Discrimination & hatred? – The verdict in the Second Wilders Trial

Today, the court has found Geert Wilders not guilty of hate speech but guilty of discrimination and guilty of group insult. There will be no punishment. Wilders’ lawyer has announced they will appeal. You can read the complete verdict (in Dutch) HERE.

Background: Local elections 2014

The leader of the Freedom Party Geert Wilders received a lot of criticism after a comment he made on the 2014 campaign trail at a market in The Hague on 18 March 2014.

Geert Wilders was on a market in The Hague with the local frontrunner for the Freedom Party, Leon de Jong, campaigning for municipal council elections which were set for 19 March 2014. During the visit Wilders stated on camera: “Most important are the people here on the market, the Hagenaars, Hagenezen and Scheveningers. We are doing it for those people. They are voting for a safer and more social city with fewer problems and, if possible also fewer Moroccans.” TThe day before the local elections were held, Wilders asked his audience during a party rally in The Hague whether they wanted ‘more or less Moroccans’ and the audience shouted ‘less’ (as they were instructed to do so).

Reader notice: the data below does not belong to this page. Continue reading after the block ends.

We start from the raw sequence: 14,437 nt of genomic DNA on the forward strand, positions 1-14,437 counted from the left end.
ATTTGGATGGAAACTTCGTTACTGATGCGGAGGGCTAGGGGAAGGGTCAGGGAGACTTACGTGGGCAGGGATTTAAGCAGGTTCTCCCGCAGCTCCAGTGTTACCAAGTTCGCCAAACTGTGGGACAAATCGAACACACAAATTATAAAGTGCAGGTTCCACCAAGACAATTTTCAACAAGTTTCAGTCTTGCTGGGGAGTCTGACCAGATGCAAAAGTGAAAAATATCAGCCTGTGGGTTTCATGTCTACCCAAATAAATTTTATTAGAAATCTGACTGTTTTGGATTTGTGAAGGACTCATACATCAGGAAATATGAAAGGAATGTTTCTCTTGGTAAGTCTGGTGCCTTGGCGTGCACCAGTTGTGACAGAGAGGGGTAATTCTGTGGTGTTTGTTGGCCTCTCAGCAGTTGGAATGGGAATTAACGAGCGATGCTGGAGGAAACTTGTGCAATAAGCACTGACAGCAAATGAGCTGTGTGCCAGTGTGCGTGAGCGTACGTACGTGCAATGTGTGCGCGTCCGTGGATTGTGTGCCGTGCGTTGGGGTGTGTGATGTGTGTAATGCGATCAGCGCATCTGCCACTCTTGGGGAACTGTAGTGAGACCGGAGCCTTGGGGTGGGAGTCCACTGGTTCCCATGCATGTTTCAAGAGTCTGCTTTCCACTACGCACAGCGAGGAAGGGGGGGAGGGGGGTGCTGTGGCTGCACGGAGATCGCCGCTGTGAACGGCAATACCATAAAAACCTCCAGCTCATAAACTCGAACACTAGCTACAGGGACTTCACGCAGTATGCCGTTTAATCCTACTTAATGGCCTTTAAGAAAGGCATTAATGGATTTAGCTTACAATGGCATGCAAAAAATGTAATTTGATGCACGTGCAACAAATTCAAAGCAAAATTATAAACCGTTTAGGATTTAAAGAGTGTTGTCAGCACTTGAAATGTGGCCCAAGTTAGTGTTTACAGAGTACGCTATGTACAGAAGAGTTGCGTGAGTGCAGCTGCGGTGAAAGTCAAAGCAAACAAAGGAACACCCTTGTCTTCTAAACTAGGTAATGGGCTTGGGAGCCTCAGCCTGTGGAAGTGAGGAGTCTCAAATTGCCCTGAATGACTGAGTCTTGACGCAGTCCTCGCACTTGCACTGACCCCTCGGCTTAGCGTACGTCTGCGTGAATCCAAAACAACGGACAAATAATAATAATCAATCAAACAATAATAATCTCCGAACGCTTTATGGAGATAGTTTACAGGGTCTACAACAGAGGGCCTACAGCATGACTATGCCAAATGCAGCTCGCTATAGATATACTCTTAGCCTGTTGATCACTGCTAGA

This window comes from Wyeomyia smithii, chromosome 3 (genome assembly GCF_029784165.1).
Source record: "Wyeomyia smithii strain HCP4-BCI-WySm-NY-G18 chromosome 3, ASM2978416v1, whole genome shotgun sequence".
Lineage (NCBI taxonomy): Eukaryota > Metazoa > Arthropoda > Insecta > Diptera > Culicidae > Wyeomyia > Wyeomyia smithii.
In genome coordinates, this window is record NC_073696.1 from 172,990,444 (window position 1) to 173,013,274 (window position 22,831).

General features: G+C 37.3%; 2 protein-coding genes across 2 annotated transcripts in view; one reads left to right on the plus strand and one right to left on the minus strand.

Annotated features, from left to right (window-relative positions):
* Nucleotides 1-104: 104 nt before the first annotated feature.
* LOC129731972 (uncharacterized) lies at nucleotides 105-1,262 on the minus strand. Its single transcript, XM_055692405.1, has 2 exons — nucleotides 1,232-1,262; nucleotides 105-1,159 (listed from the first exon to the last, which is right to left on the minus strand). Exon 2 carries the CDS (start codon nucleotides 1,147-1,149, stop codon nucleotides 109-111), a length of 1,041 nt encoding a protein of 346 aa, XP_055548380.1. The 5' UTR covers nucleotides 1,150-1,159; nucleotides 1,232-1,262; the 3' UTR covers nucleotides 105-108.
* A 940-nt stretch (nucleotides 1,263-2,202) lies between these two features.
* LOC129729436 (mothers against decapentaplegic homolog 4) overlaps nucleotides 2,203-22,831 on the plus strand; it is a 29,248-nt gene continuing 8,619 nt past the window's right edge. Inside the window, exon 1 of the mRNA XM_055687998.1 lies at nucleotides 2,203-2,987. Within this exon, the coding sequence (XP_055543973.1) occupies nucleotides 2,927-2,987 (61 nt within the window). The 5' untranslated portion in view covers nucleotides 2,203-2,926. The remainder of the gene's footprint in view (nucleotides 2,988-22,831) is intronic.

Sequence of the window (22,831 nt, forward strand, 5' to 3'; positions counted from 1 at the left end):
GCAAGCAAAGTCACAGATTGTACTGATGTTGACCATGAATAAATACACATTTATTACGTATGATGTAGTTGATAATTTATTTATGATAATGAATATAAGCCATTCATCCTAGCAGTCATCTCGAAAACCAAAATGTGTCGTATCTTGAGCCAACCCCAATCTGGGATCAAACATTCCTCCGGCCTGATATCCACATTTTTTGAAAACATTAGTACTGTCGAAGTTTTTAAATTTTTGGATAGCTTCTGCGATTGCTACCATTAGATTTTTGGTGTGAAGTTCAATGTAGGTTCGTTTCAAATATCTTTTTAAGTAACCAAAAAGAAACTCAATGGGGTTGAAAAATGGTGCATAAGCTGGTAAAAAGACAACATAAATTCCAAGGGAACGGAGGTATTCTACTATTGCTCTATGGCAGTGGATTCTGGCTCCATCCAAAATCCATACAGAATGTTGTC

In so doing Wilders expanded his rhetoric of exclusion from not only Islam and its manifestations to an entire ethnic category: Moroccan-Dutch people.

The case

Wilders’ statements resulted in many angry reactions among politicians, Muslim organisations and organisations of Moroccan-Dutch. The police and the public prosecutor made it easy for people to file a complaint which several thousand people did. During the pre-trial hearings it became clear that not everyone who filed a complaint was actually aware of what they were complaining about. The public prosecution however does not need to receive complaints as it can prosecute these cases anyway.

In December 2014, the public prosecution department announced it would take Wilders to court for discrimination and inciting hatred based upon the remarks mentioned here: “Politicians can go far in what they say, that is part of freedom of speech. But the freedom is limited by the ban on discrimination”, according to the Public Prosecutor.